Travel takes many forms and styles –from low-budget to luxury, short-term to no-end, solo wandering to group tours, and little planning to overbooked itinerary.
Meaningful Lostness works best for a vagabonding style of travel that skews toward an open time-frame and low-budget. Rolf Pott’s in his book Vagabonding describes it as such:
“Vagabonding is an attitude—a friendly interest in people, places, and things that makes a person an explorer in the truest, most vivid sense of the word. Vagabonding is not a lifestyle, nor is it a trend. It’s just an uncommon way of looking at life—a value adjustment from which action naturally follows. And, as much as anything, vagabonding is about time—our only real commodity—and how we choose to use it.”
In an earlier post we explored this idea of Meaningful Lostness, of allowing meaning to emerge within the dynamic tension between Structure and Spontaneity. In this post we will explore some ways to do it. For the sake of using capital letters and grand names, lets call it The Art of Purposeful Wandering.
Below are 5 ways to practice that art.
A web comic on reasons why you should go to Phu Phra Bat Historical Park in Isan, Thailand. Enjoy.
Apple takes out her beloved red delicious and sparks a flame.
Inhaling slowly, letting the smoke dance through her lip rings, she pulls and pulls and pulls until she can pull no more. With a cough and a giggle she exhales as we pass the famous Kapok tree a few meters inside Tikal.
The gnarled face of Whistler perks up into a smile as he points far into the canopy, yells “monkey!”, and then wails out a strange jingle from a small flute that dangles from his neck.
The monkey ignores. Apple laughs. Continue reading
*This is the final part of a 13-part series. Read part 12 here.*
Cat calls flood the stage as the balloon-breasted models strut down the aisle in high heels. Their hips sway back and forth as do the eyes of the hypnotized audience — left, right, left, right. Soon the music softens and the jumbo-tron explodes with highlight reels.
The first match of the night is about to begin here at Arena Mexico.
As the luchador (wrestler) walks down the grand stairs, stopping every few steps to power pose for the audience, the frantic cameraman positions himself at the bottom and points up, giving the Spandex Gods a larger-than-life feel.
*This is part 12 of a 13-part series. Read part 11 here. *
Perched atop a floating landmass in the canals of Xochimilco, just south of Mexico City, there lives The Island of Dolls (La Isla de Munecas).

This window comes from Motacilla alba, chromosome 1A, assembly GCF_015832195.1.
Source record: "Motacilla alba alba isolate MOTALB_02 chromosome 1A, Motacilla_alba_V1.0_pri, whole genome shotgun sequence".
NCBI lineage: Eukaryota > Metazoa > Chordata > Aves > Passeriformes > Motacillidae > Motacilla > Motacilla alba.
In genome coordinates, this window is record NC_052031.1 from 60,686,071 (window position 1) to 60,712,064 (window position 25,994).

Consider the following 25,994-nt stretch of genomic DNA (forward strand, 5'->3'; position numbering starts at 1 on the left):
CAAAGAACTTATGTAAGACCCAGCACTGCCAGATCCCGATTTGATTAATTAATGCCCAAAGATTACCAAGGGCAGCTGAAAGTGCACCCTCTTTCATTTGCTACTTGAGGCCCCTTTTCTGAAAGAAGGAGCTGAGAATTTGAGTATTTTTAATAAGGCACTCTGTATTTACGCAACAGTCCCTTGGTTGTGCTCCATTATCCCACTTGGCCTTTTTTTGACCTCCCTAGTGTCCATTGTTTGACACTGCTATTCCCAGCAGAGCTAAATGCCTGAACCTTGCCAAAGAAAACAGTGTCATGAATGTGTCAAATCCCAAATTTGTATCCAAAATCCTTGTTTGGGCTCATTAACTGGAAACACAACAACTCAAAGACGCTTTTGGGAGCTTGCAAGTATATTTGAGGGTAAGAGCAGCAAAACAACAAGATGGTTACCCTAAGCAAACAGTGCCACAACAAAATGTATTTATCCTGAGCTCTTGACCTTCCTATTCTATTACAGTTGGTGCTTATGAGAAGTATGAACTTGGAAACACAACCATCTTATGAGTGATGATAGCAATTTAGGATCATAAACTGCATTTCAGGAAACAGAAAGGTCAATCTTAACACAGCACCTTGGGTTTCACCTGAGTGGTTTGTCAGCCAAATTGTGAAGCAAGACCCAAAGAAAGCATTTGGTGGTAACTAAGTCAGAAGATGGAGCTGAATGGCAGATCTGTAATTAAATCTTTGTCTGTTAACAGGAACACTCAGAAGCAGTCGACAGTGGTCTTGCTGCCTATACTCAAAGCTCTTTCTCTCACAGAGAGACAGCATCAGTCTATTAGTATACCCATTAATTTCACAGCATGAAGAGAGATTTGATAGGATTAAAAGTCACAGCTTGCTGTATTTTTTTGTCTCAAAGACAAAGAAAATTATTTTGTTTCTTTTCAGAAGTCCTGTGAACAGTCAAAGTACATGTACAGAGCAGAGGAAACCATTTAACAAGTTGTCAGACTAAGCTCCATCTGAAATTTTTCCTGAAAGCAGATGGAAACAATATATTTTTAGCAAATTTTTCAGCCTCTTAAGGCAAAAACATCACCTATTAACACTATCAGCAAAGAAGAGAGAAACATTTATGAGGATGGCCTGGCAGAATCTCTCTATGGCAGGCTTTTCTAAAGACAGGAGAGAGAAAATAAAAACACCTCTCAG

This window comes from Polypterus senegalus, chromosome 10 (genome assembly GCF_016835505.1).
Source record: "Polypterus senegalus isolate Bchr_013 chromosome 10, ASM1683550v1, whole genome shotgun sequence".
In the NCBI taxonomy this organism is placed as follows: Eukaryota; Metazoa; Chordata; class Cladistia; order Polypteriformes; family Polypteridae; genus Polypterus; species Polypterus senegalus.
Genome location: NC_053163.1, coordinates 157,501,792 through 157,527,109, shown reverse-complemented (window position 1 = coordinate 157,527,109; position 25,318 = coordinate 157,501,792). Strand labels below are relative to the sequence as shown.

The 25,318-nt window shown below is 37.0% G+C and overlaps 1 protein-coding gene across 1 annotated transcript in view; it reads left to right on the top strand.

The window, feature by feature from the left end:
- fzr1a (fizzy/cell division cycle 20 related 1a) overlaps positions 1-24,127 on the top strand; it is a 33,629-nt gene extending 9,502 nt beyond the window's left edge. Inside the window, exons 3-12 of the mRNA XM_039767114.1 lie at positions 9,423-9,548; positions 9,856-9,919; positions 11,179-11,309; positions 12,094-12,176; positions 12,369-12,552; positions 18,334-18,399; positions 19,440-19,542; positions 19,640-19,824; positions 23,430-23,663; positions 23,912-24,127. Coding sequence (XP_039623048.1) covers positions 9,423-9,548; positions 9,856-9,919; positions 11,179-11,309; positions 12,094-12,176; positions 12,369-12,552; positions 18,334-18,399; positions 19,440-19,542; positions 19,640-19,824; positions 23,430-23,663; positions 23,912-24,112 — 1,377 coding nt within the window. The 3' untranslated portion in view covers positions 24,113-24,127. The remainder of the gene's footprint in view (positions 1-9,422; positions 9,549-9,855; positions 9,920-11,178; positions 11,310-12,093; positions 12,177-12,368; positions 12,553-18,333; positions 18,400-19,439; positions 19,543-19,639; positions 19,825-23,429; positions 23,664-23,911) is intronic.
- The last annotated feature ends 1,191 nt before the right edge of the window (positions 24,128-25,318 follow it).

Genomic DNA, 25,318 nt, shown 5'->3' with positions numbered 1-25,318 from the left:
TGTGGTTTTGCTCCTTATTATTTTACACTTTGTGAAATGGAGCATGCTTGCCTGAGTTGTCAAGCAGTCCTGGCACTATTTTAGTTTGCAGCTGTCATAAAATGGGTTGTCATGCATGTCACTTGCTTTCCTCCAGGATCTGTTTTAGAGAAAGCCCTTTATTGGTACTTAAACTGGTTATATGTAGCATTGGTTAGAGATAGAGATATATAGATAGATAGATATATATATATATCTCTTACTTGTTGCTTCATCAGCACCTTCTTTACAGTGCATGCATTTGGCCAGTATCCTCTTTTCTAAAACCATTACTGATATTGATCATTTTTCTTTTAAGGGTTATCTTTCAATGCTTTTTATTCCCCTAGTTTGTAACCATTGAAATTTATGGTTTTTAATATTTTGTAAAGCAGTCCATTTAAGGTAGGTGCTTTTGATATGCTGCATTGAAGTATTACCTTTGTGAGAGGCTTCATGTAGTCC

The landmass, as well as all the others nearby, was built by human hands over 1,000 years ago. Locals dug up glob-upon-glob of muddy earth and piled them into huge mounds. The mounds were layered with vegetation and other sediment to create a stable mass that rose above the water.
These small oases of fertile land were called chinampas . They were essential for providing food to the growing population of the Aztec Empire. But for my travel partner S. and I, the food we seek is a bit more strange than your average stalk of corn.
*This is part 11 in a 13-part series. Read part 10 here.*
“Do you want to come along?” S. asks in an upbeat tone of voice.
“What are you crazy!” the heavily pierced backpacker yells and moments later, as if forgetting what she just said, she continues “You’ll be fine, just bring some mug money.”
Well that’s an uncomfortable jumble of words I say to myself before stuffing pesos in my empty pockets and making sure everything else is out. And off we go. Continue reading
*This is part 10 of a 13-part series. Read part 9 here. *
Now it’s easy to tell you’re in the middle of nowhere when there is but one entrance, one exit and both are by way of a narrow tunnel dynamited into the belly of the huge mountain 9,000 feet above sea level. Continue reading
*This is part 9 of a 13-part series. Read part 8 here.*
“So two of our guys broke down right in Gypsy territory. They got a bad reputation for stealin’ things, so our guys are like pressed against their bikes, waiting for us to come bail them out. But this crowd starts moving towards them, real slowly. They have no idea what’s goin’ on. Suddenly though, it breaks in two and this tiny old woman walks down the center. Everyone is silent…” Continue reading
*This is part 8 of a 13-part series. Read part 7 here.*
Some of the best pictures are never taken.
An elderly woman in a blue nightgown hobbles onto a antique balcony that crumbles with age. From her hands pours forth bread crumbs that fall off the ledge like an arced waterfall as fifty pigeons, their white wings fusing with the ochre background, dive to the cobblestone floor to feast. She watches contently, turns around, and heads back inside.
Not too far away, I am sitting on a small stool sipping rooibos tea. It’s 9 in the morning and I’ve fallen in love with Guanajuato. Continue reading
*This is part 7 of a 13-part series. Read part 6 here. *
Clutched between the corner and back hatch of the crammed pickup, he clasps his knees, sinks his head low, and sings. At first a faint sound but ever-so-quickly it grows; so the smile across his brothers face.
It’s the Imperial March from Star Wars.
“Well, pop culture travels far” I think to myself before steadying my posture as the car curves around the mountainous road that leads through the Sierra Gordas outside Jalpan de Serra. The soundtrack continues as we dash through Pinol de Amoles, a small mountain village in Queretaro state. Continue reading